Adults lie to kids all the time, for as many reasons as you might care to name: manipulation, protection, convenience, and, sometimes, just because it’s easy, and kind of fun. The annals of educational film and TV are full of “great” teachers who inspire their kids by lying through their teeth, convincing them that Walt Whitman might have an impact on their day-to-day lives, or that standing on your desk and yelling is anything but a ticket straight to Sore Throat And Sprained Ankle City.
A.P. Bio’s Jack Griffin never lied to his students. (Okay, actually, he lied to them all the time, but only in a “tricking them into doing his mildly malevolent bidding” sort of way.) When it came to the important stuff—like whether high school bullshit actually matters to anybody not currently trapped within it, or whether being an adult is some magical gateway to happiness or freedom—Jack played it absolutely straight, if only because he couldn’t be bothered to come up with a comforting half-truth. That radically honesty kid-teacher dynamic—playing out over a tapestry of revenge schemes, insults, and surprisingly heartwarming moments of raw unsentimentality—was the core of what made Mike O’Brien’s A.P. Bio such a refreshing show to watch over the last two seasons. It’s also a big reason why it’s such a stone cold bummer that NBC’s decided that the show’s upcoming second-season finale will be the series’ last.
Not the only reason; as we noted in our write-up of the show’s abrupt cancellation—announced by a heartbroken O’Brien last week, and kicking off the sort of fan-rallying “save the show” Twitter campaign that you can only hope will end up less quixotic than it initially seems—A.P. Bio was also the showcase for a near-criminal array of comedic talent, a crew it got a lot more comfortable deploying as it settled into its far-more-confident second season. Nowhere was that clearer than in the show’s most impressive episode to date, “Wednesday Morning, 8 AM,” which tracks its way through the halls of Whitlock High in the chaotic half-hour before a typical school day formally begins.
Working from a script by O’Brien, director John Solomon bounces his way to every major character in the show’s cast (and even some of its little-seen side characters, like Charlie McCrackin’s wonderfully weird Coach). Solomon’s camera passes from Jack’s efforts to get his fancy chair back from a new love interest, to home ec teacher Michelle’s attempts to eulogize the school’s dead crossing guard in a way that pays tribute to his numerous marital infidelities, to Paula Pell’s cheerfully deranged secretary, Helen, desperately trying to find the cash to free a hamster from a school vending machine where it’s been trapped. It’s an exercise in perfectly controlled television chaos, weaving between something like nine different subplots with an elegance rarely afforded to stories of dumb men haunted by the cursed breakfast burritos of the dead.
And though it aired third in the season’s running order, “Wednesday Morning” has the feeling of a season premiere, a mission statement outlining “Here’s our show, here’s our characters, here’s our world.” It’s the sort of turning point that shows like The Office and Parks And Recreation—both of which struggled to find themselves in their tonally weird first seasons, too—hit just as they were fully figuring themselves out, solidifying their casts, and, more importantly, their worldviews. Which, again, underlines what a shame it is that NBC has decided to pull the plug now, just as things at Whitlock were falling into place. The episode is also deeply, irresistibly funny, whether in Pell’s description of two algebra teachers kicking the shit out of each other on the school’s front lawn, or hapless janitor Dale’s doomed attempts to find a little peace in a rapidly flooding bathroom, or Patton Oswalt’s increasingly harried efforts, as put-upon principal Ralph Durbin, to make sense out of the madness around him.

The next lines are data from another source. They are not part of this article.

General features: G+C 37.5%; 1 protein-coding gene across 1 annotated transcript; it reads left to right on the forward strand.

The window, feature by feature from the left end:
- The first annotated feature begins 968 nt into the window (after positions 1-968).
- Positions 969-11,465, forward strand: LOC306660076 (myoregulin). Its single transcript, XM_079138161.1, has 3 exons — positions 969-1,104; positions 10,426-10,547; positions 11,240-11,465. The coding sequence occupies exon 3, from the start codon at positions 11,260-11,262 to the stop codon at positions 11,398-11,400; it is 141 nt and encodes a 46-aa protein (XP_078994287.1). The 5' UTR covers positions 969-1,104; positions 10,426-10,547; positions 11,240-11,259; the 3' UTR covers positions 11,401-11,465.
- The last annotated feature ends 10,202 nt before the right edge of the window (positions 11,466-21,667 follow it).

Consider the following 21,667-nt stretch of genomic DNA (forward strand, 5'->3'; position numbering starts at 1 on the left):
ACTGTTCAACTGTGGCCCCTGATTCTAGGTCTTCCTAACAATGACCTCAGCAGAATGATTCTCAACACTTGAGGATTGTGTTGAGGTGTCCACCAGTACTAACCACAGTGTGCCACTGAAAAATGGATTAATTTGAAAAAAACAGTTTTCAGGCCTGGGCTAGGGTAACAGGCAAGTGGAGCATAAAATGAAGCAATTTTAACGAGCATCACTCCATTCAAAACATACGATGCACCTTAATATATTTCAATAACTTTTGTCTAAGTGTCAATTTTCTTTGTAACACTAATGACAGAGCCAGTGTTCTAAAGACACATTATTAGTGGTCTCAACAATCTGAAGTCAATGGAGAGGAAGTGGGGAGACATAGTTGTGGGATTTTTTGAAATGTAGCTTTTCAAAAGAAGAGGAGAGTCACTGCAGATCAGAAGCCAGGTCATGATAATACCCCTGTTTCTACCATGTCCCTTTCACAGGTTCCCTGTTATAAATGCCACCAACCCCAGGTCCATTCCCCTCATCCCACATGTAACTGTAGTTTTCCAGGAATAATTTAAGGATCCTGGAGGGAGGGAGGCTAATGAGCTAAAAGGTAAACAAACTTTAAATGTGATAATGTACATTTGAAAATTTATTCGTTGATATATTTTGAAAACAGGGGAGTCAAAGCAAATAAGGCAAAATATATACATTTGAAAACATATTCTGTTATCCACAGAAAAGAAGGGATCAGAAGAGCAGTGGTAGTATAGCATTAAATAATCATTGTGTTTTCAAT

Really, though, it all comes back to those kids. Thanks to its unusual structure, “Wednesday Morning, 8 AM” offers a rapidly accelerated version of a typical A.P. Bio plot, fast-forwarding through Jack’s efforts to weaponize his students against his latest target for (in this case, romantically bemused) revenge. Still, O’Brien’s script is careful to give establishing moments to each of the featured A.P. Biology students, allowing Eddie Leavy, Allisyn Ashley Arm, Nick Peine, Jacob Houston, Aparna Brielle, Sari Arambulo, Jacob Manown, Spence Moore II, and Marisa Baram—names worth remembering if you want a Who’s Who of rising comedy stars over the next 20 years—to show what makes each of their characters pop. To pull another Office parallel, watching these young actors find their characters over the last two years has been a lot like that moment when a bunch of background players suddenly turned into indelible comic presences like Stanley, Phyllis, and Creed, and it’s a credit to the performers, and the show’s writers, how clearly defined each kid has become.
It’s also hard to overstate how good Glenn Howerton is in these classroom scenes. As Jack, Howerton shaved off just enough of Dennis Reynolds’ inherent sociopathy to make a character that wouldn’t get immediately arrested for setting foot in a public school, leaving behind a guy whose contempt for those around him reads as a twisted respect. As we said, Jack Griffin never bothers to lie to his students, establishing a give-and-take with them that powers the show’s most interesting scenes. He treats them like peers—not peers he necessarily likes, but peers all the same. That willingness to talk to the show’s kids at (or, really, from slightly below) their own level is something A.P. Bio offered that nothing else on TV did, and it’ll be missed when—barring a miracle—it goes off the air for good in June.